Respective Roles of Board and Sheriff

Penal Code section 4000 designates the sheriff as the keeper of the county jail.  Penal Code section 4015, subdivision (a), deals with the duties of both the sheriff and the Board in this regard:

“The sheriff shall receive all persons committed to jail by competent authority.   The board of supervisors shall provide the sheriff with necessary food, clothing, and bedding, for those prisoners, which shall be of a quality and quantity at least equal to the minimum standards and requirements prescribed by the Board of Corrections for the feeding, clothing, and care of prisoners in all county, city and other local jails and detention facilities.   Except as provided in Section 4016, the expenses thereof shall be paid out of the county treasury.”  (Italics added.)

Government Code section 26605 generally provides that the sheriff shall take charge of and keep the county jail and the prisoners in it, with specified exceptions not applicable here.

In addition to Penal Code section 4015, subdivision (a), quoted above, other statutes establish the duty of the board of supervisors to provide the sheriff with necessities for prisoners.  Government Code section 29602 provides in pertinent part:  “The expenses necessarily incurred in the support of persons charged with or convicted of a crime and committed to the county jail and the maintenance therein ․ are county charges․”  This section,  Government Code section 29602, is found in the overall financial provisions for counties, Government Code section 29000 et seq., defining the respective functions of county boards of supervisors, administrative officers, and county auditors.  (Gov.Code, § 29001.)

Other pertinent sections regarding the Board's duty to provide jail facilities are Government Code section 25351, subdivision (a), providing for a board of supervisors' discretionary power to construct, expand, or repair public buildings, including jails, such as are necessary to carry out the work of the county government.  Government Code section 25382 provides that a board of supervisors “may” construct, maintain, and staff jails in counties other than its home county.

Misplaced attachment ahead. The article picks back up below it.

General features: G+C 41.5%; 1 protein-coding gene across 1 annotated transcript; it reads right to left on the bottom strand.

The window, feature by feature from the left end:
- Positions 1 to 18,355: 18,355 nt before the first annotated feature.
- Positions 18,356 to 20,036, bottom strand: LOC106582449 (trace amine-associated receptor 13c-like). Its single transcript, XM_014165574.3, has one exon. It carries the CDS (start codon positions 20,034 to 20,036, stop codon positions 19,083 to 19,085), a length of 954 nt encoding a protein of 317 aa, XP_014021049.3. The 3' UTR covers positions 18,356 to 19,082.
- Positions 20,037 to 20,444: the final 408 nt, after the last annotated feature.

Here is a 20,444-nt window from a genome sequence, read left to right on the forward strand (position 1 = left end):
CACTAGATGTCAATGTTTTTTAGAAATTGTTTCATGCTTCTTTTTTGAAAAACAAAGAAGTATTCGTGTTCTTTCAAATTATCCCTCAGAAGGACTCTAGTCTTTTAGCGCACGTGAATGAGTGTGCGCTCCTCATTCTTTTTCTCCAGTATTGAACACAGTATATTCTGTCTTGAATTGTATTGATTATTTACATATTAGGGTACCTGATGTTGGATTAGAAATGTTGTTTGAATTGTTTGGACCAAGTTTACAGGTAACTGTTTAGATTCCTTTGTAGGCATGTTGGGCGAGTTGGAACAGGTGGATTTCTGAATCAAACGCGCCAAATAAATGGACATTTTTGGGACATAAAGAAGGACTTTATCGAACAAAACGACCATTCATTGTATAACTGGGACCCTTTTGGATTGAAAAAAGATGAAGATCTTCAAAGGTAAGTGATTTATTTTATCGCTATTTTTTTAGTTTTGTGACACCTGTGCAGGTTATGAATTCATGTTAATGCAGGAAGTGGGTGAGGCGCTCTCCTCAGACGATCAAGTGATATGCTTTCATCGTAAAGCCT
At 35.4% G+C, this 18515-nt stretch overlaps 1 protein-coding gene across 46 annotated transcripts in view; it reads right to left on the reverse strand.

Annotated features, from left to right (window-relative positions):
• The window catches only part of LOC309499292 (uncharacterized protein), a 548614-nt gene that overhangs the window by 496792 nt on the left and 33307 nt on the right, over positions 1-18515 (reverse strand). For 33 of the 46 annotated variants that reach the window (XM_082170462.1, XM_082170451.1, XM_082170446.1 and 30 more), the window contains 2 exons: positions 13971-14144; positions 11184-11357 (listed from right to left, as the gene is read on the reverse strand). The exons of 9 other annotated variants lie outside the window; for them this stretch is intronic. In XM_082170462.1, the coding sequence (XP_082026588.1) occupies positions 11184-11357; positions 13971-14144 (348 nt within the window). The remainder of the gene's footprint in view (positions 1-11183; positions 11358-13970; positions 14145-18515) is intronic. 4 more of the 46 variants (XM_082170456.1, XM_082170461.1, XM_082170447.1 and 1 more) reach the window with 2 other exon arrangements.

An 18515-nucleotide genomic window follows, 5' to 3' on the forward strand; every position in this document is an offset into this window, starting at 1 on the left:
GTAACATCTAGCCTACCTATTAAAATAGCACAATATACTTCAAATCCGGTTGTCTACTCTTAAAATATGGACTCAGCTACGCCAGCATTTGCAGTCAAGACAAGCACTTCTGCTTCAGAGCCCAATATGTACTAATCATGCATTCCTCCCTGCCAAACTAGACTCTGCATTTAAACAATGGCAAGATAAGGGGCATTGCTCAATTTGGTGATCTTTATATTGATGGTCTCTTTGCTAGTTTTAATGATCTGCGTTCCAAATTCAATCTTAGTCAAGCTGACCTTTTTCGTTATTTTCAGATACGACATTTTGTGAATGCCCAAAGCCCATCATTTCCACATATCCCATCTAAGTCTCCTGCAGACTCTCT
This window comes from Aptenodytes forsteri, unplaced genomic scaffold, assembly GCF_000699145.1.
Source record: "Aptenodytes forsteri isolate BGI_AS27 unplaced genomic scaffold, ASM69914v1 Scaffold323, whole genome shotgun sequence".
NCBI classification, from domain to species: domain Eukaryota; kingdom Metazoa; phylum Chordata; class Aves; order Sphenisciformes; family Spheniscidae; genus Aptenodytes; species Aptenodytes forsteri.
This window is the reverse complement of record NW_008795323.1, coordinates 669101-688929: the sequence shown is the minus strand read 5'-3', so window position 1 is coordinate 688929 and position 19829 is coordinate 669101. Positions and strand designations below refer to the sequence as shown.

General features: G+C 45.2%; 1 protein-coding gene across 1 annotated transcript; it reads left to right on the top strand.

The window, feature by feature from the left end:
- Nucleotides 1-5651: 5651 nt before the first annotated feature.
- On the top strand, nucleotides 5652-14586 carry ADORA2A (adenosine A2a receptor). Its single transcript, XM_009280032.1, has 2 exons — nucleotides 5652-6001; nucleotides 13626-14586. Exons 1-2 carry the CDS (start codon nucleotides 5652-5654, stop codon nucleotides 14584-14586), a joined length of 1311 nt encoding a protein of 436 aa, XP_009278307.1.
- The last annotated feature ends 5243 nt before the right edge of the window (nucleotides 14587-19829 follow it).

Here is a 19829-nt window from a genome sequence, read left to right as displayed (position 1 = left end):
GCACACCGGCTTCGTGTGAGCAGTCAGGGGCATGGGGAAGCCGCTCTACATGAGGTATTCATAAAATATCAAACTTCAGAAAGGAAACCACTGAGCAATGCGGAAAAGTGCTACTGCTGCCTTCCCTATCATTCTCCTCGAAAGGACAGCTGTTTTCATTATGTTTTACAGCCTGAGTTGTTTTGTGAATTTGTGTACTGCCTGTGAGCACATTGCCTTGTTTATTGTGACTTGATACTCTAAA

In Brandt v. Board of Supervisors (1978) 84 Cal.App.3d 598, 147 Cal.Rptr. 468, the question presented was whether the county board of supervisors could be held responsible for substandard conditions in the county jail, without a showing it had failed to appropriate sufficient funds or otherwise refused to pay the costs for jail operations.   The trial court had issued a writ of mandate against both the sheriff and the board of supervisors, although only the board appealed the writ.  (Brandt, supra, 84 Cal.App.3d at p. 600, 147 Cal.Rptr. 468.)   The Court of Appeal reversed the trial court's ruling which required the board to comply with certain administrative provisions concerning the number and training of correctional officers in the county jail, finding no substantial evidence supported the determination that the board had breached its legal duties to provide adequate funding for jail operations.  (Id. at pp. 602–603, 147 Cal.Rptr. 468.)   The court made the following observation:

“Except in rare instances, the board of supervisors has no direct authority over the jail, and even where direct authority is given, its exercise is made discretionary by statute.   The only clear and present duty enjoined by law upon a board of supervisors with regard to a county jail is to provide the sheriff with food, clothing, and bedding for prisoners (Pen.Code, § 4015) and to pay as a county charge other expenses incurred in the keeping of prisoners (Gov.Code, § 29602).”  (Brandt v. Board of Supervisors, supra, 84 Cal.App.3d at p. 601–602, 147 Cal.Rptr. 468, fn. omitted.)

In County of Butte v. Superior Court (1985) 176 Cal.App.3d 693, 698, 222 Cal.Rptr. 429, the court discussed the separation of powers principle with reference to a dispute between a county sheriff and board of supervisors over the board's reduction of funding to the sheriff's budget.   The court found that the board had acted within the scope of its constitutional role by reducing the size of the sheriff's staff, in response to county budgetary limitations.   The court explained its reasoning as follows:

“The chaos that would result if each  agency of government were allowed to dictate to the legislative body the amount of money that should be appropriated to that agency, or its staffing and salary levels, is readily apparent.   The budgetary process entails a complex balancing of public needs in many and varied areas with the finite financial resources available for distribution among those demands.   It involves interdependent political, social and economic judgments which cannot be left to individual officers acting in isolation;  rather, it is, and indeed must be, the responsibility of the legislative body to weigh those needs and set priorities for the utilization of the limited revenues available.”  (County of Butte v. Superior Court, supra, 176 Cal.App.3d at p. 699, 222 Cal.Rptr. 429.)